After the October Revolution in 1917, many Russian writers, artists, scholars and intellectuals were forced to flee their home country. Many sailed by ship across the Black Sea to Constantinople (Istanbul) before relocating to Berlin, Paris and other cities in Western Europe, while others fled through the Baltic states, which became independent after centuries under the Russian Empire. In 1940, Estonia, Latvia and Lithuania were annexed by the Soviet Union, and in 1941 occupied by Nazi Germany. Yet during the years of their interwar independence, the Baltics offered Russian émigrés and refugees a temporary sanctuary and a corridor to the West. Throughout the Soviet period following WWII, Estonia, Latvia and Lithuania preserved traces of European culture and were perceived by the Soviet intelligentsia as a “simulacrum” of the West and an alternative to the Russian capitals (for example, in Sergei Dovlatov’s novel The Compromise set in Tallinn, or in Joseph Brodsky’s Lithuanian cycle). Since 1991, when Latvia, Estonia and Lithuania regained independence and soon joined the EU, Russian language and culture has held a peripheral status, but it is precisely the mixture of the local, West European and Russian traditions that make “The Baltic Transit” an unforgettable experience. Most recently, the Baltics have yet again become harbors for Russian journalists, writers, artists and political activists who moved here from Putin’s Russia to escape censorship and find themselves closer to the West not only geographically but also culturally and politically.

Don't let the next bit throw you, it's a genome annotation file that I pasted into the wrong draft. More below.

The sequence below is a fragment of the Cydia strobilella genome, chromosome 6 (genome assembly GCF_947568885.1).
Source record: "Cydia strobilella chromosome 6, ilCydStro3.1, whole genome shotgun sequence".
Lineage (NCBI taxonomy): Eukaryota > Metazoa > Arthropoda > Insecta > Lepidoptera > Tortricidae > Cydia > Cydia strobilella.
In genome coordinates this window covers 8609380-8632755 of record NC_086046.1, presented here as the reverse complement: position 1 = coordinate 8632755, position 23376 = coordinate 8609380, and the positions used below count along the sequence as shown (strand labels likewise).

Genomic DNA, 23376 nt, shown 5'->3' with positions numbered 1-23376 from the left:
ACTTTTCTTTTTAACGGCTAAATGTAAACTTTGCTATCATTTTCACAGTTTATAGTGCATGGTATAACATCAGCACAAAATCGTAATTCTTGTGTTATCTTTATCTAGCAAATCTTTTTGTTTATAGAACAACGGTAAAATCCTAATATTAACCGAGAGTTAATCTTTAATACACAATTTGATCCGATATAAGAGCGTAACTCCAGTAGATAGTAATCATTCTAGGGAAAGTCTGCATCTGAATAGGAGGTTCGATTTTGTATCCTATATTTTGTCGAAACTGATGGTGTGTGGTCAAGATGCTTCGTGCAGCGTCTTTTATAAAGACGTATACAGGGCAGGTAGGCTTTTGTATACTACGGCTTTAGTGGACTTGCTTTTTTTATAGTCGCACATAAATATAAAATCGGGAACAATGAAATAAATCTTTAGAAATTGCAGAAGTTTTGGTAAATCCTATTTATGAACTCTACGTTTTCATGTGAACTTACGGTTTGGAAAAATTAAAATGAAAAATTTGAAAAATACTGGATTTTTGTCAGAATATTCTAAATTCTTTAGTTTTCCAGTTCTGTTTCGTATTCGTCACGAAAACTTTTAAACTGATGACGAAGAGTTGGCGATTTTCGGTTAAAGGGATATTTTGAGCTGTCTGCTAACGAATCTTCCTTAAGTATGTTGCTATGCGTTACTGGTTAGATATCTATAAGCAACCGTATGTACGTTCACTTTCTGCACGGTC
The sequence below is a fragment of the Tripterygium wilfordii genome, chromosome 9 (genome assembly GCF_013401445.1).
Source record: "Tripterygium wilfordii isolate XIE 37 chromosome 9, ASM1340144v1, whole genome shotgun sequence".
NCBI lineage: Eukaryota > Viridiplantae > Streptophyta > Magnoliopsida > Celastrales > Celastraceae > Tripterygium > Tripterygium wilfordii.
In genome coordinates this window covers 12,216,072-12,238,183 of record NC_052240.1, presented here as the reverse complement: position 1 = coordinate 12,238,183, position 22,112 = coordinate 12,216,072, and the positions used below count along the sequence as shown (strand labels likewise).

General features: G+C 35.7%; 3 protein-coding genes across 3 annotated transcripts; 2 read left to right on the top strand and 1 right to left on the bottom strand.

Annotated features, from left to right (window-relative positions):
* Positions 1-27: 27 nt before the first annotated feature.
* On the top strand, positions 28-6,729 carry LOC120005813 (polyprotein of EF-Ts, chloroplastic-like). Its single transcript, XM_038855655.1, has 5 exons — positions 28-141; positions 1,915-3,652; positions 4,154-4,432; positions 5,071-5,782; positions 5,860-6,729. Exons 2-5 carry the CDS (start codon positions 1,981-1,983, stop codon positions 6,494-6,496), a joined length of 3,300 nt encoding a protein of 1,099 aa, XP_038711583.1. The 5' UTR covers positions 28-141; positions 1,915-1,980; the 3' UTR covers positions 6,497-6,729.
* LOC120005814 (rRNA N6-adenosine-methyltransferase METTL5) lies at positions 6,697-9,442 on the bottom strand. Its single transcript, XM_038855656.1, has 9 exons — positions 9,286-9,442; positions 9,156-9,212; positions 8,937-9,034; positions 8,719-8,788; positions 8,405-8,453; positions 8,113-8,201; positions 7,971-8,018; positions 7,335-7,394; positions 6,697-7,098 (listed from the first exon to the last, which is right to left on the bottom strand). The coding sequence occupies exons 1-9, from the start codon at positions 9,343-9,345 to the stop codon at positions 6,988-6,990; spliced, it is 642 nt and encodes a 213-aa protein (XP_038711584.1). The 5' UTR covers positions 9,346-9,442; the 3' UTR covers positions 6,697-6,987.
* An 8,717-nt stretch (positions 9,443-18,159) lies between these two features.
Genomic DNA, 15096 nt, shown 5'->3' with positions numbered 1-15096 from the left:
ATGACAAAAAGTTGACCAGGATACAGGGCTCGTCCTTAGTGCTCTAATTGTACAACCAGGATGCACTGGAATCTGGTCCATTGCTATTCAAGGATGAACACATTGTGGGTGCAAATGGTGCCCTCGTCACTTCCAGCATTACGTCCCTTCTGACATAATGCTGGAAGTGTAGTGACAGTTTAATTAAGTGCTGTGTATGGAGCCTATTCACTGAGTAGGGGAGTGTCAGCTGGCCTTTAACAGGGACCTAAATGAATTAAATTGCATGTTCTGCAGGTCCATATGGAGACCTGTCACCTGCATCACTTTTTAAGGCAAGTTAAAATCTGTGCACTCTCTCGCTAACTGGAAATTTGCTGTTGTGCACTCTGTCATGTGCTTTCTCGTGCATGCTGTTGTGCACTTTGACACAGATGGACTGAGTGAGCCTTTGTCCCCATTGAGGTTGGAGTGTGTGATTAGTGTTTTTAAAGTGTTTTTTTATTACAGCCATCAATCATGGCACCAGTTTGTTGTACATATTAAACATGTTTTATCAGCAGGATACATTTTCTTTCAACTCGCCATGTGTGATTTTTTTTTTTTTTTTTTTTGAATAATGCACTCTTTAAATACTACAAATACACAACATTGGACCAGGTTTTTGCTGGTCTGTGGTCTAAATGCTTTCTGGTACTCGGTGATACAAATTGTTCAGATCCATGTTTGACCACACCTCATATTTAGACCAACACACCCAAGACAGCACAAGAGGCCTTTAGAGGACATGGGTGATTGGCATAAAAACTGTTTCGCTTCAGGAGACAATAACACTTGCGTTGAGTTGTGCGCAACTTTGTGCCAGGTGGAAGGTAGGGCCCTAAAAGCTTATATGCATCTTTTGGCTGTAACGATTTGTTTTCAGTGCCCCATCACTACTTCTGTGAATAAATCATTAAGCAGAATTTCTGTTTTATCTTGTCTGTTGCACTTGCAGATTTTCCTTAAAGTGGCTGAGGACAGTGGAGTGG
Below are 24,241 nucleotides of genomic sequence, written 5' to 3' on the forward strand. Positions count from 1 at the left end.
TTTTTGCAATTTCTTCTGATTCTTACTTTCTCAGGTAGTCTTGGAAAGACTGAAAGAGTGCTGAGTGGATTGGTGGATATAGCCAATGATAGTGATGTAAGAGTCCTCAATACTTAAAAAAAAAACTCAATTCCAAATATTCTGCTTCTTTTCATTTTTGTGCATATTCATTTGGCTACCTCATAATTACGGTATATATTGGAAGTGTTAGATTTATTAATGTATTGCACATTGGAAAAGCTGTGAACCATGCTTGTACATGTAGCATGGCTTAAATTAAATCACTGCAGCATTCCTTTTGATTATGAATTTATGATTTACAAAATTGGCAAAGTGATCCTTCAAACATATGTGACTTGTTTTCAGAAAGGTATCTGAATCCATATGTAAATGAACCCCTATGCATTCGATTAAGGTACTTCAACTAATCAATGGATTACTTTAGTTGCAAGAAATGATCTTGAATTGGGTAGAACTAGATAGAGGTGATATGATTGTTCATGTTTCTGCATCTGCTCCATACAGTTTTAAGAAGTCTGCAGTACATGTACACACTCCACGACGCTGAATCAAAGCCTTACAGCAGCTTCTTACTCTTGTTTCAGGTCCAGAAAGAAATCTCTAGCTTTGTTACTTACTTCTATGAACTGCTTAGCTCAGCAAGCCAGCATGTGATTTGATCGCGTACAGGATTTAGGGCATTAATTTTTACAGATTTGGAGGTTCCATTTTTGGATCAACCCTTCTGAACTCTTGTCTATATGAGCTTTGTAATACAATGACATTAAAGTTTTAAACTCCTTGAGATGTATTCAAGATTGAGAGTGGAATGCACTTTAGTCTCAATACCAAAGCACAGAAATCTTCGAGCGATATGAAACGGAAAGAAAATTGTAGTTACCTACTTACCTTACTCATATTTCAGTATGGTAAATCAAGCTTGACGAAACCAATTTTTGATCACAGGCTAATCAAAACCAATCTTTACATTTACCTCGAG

This website explores the representation of the Baltics in Russian literature, with an emphasis on such topics as the empire and (post-)colonialism, WWII and the Holocaust in Eastern Europe, the center and the peripheries, travel literature, urbanism and architecture, the relationship between history and culture, etc. It features a bilingual anthology of works by Russian authors en route to the West, thus tracing their itineraries and outlining the role of the Baltic transit not only in these writers' oeuvre and personal biographies, but also in Russian history and literature on the whole. Designed as a literary guide to Estonia, Latvia and Lithuania seen through the eyes of Russian authors (that is, those who write in Russian), the website is an outcome of the inaugural Study Abroad program of Hunter College of the City University of New York in the Baltics in June, 2018, the year of the centennial celebrations of Estonian, Latvian and Lithuanian independence. It is a collective project and a work in progress, i.e. a work in transit.